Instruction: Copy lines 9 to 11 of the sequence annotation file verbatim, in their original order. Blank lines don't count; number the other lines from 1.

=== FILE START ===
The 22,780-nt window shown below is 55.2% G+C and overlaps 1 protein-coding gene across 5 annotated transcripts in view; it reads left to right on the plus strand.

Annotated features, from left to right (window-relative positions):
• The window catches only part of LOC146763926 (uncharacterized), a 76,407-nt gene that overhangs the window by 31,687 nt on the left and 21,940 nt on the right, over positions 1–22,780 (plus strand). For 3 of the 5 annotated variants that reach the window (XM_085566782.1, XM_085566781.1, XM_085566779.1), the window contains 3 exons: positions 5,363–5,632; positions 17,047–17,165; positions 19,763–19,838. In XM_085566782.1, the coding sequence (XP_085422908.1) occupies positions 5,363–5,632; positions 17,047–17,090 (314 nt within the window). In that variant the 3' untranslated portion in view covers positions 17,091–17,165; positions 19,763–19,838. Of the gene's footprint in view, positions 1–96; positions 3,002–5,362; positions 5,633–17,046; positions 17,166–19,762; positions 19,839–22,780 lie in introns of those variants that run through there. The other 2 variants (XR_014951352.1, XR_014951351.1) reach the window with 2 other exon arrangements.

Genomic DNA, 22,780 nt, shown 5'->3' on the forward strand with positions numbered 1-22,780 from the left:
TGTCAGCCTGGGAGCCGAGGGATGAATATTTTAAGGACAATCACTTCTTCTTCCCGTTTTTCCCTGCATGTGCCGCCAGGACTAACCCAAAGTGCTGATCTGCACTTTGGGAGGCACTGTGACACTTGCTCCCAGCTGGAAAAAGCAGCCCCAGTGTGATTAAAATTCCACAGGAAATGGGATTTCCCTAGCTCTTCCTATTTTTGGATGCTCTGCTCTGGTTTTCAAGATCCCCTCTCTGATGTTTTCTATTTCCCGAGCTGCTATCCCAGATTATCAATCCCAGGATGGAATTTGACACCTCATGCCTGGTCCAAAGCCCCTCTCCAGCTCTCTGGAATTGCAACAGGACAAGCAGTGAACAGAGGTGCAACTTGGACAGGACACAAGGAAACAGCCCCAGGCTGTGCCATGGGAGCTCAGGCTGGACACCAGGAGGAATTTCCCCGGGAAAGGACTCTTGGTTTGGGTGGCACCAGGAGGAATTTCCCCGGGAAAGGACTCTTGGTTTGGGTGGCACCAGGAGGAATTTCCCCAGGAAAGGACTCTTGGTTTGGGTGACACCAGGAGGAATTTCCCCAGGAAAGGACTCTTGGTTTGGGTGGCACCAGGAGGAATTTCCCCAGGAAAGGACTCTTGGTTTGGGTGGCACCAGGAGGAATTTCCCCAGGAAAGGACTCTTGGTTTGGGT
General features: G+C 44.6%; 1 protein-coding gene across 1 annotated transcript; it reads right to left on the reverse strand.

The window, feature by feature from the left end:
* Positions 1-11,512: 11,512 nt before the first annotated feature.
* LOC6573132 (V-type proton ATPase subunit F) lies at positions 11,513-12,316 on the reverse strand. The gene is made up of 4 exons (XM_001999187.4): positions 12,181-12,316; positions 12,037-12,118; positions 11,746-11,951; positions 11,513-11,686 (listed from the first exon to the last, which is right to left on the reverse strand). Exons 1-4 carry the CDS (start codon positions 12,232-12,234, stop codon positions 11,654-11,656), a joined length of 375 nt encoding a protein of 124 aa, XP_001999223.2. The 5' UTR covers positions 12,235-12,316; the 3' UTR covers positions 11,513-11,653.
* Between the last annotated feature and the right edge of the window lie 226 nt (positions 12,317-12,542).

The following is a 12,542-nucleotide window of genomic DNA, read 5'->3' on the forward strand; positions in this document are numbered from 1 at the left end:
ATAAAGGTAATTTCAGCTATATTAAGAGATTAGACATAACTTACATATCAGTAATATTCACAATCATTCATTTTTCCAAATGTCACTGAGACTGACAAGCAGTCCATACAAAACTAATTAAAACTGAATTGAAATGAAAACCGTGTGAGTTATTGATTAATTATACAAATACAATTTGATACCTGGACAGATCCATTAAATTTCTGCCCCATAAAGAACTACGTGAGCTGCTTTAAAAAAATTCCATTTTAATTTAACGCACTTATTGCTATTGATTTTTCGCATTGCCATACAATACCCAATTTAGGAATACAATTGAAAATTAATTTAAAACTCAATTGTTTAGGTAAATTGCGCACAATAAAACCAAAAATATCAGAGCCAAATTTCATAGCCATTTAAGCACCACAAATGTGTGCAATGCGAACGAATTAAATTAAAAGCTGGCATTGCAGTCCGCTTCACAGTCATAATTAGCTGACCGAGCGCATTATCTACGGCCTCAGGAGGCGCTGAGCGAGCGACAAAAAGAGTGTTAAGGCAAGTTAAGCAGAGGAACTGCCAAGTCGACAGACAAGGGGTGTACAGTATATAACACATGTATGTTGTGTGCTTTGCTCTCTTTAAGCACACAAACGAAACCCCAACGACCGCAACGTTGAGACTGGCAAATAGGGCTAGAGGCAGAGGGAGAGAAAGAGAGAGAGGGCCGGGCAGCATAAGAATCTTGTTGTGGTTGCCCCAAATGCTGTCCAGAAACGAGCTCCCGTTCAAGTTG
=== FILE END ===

* LOC6573132 (V-type proton ATPase subunit F) lies at positions 11,513-12,316 on the reverse strand. The gene is made up of 4 exons (XM_001999187.4): positions 12,181-12,316; positions 12,037-12,118; positions 11,746-11,951; positions 11,513-11,686 (listed from the first exon to the last, which is right to left on the reverse strand). Exons 1-4 carry the CDS (start codon positions 12,232-12,234, stop codon positions 11,654-11,656), a joined length of 375 nt encoding a protein of 124 aa, XP_001999223.2. The 5' UTR covers positions 12,235-12,316; the 3' UTR covers positions 11,513-11,653.
* Between the last annotated feature and the right edge of the window lie 226 nt (positions 12,317-12,542).

The following is a 12,542-nucleotide window of genomic DNA, read 5'->3' on the forward strand; positions in this document are numbered from 1 at the left end: